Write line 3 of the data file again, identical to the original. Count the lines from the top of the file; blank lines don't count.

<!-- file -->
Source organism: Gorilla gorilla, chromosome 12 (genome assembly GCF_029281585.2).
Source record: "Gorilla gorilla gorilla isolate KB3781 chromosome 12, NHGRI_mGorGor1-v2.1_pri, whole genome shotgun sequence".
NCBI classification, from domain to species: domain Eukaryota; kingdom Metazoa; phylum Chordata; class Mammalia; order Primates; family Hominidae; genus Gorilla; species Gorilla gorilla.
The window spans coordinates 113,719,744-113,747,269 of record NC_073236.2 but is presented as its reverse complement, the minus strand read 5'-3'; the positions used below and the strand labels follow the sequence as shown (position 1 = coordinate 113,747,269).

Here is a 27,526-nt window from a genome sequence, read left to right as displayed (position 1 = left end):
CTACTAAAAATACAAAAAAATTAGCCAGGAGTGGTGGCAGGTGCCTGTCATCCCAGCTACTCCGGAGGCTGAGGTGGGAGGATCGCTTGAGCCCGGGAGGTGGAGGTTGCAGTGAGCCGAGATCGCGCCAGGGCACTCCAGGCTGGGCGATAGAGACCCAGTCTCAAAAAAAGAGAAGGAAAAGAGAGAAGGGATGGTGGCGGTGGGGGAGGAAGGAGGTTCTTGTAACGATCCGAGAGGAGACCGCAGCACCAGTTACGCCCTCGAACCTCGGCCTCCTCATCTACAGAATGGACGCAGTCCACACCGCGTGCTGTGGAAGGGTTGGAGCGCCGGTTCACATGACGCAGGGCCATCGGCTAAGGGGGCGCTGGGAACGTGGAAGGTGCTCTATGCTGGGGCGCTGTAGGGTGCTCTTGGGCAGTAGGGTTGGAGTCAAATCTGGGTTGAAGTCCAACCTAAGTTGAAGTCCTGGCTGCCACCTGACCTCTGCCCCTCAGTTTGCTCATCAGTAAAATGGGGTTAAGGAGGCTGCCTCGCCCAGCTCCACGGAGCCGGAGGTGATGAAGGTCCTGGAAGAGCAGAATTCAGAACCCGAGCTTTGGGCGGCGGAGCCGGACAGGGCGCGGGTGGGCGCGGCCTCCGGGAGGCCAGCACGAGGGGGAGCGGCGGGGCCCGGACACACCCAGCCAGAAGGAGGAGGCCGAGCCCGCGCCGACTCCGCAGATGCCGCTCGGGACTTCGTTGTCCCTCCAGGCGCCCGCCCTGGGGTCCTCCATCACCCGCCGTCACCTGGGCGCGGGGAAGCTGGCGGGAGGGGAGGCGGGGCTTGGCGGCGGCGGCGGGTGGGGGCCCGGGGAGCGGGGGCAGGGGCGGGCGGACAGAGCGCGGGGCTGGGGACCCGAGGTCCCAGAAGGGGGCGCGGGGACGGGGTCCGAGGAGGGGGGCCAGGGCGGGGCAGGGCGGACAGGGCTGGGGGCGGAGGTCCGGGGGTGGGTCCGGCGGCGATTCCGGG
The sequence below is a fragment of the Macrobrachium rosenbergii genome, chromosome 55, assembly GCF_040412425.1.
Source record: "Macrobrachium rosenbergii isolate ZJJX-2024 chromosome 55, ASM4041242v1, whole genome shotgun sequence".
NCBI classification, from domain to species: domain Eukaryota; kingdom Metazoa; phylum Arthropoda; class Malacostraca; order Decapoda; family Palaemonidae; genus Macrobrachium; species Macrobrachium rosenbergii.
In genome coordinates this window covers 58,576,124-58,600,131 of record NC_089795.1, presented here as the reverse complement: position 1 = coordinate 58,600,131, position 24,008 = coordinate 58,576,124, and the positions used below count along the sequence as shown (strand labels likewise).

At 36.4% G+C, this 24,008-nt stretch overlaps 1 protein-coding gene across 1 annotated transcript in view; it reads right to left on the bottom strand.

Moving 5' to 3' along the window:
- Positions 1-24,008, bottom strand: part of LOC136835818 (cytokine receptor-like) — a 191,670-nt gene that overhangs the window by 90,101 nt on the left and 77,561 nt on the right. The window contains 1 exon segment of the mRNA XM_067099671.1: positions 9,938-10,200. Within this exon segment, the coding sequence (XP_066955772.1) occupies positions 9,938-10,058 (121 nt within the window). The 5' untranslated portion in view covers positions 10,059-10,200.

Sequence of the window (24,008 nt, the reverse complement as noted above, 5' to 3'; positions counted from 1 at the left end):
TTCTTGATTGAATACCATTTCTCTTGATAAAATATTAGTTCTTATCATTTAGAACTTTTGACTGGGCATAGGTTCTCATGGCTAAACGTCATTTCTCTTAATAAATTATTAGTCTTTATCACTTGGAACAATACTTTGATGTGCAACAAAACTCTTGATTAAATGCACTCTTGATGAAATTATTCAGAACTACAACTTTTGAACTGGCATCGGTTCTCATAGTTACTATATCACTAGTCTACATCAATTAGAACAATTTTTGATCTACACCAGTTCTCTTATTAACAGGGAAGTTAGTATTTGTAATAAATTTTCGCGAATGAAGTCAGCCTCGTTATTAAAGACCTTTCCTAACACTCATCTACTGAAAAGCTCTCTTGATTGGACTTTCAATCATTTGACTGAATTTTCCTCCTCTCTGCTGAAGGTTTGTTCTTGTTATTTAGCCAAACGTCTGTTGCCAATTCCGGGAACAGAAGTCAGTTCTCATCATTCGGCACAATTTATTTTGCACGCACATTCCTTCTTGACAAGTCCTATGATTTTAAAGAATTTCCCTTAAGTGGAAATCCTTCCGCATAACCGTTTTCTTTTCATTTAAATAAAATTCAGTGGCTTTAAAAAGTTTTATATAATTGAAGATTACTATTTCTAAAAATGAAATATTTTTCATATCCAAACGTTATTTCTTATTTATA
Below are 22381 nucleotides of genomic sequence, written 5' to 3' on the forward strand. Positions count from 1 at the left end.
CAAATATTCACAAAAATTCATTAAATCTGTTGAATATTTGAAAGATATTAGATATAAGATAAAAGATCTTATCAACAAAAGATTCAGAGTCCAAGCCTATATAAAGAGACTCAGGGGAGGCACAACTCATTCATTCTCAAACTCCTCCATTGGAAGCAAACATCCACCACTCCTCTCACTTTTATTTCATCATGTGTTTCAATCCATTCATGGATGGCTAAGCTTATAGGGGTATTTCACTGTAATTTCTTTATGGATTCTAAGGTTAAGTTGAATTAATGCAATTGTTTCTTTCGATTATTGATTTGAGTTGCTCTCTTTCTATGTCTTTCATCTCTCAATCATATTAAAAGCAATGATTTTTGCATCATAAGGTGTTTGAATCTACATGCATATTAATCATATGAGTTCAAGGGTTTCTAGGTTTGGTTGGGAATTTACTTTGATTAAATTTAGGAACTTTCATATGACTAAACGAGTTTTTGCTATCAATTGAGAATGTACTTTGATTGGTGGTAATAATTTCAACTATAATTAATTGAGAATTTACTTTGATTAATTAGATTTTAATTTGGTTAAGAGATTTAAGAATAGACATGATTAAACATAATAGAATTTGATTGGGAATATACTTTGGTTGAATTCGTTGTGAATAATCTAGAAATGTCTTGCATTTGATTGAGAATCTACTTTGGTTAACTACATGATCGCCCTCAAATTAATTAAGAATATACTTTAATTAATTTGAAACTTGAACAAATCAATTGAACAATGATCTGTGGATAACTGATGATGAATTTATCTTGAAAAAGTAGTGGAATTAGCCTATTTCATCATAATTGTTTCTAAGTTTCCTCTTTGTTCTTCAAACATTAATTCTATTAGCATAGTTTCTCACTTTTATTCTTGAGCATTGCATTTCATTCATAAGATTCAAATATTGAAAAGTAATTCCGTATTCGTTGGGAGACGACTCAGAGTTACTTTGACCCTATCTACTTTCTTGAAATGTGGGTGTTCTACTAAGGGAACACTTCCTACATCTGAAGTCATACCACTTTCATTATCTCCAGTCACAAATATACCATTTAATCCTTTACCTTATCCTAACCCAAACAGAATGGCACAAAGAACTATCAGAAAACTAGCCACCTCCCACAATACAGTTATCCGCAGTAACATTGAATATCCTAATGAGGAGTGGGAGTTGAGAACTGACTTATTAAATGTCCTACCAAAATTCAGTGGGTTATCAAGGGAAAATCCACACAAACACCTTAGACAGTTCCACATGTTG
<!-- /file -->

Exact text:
NCBI classification, from domain to species: domain Eukaryota; kingdom Metazoa; phylum Chordata; class Mammalia; order Primates; family Hominidae; genus Gorilla; species Gorilla gorilla.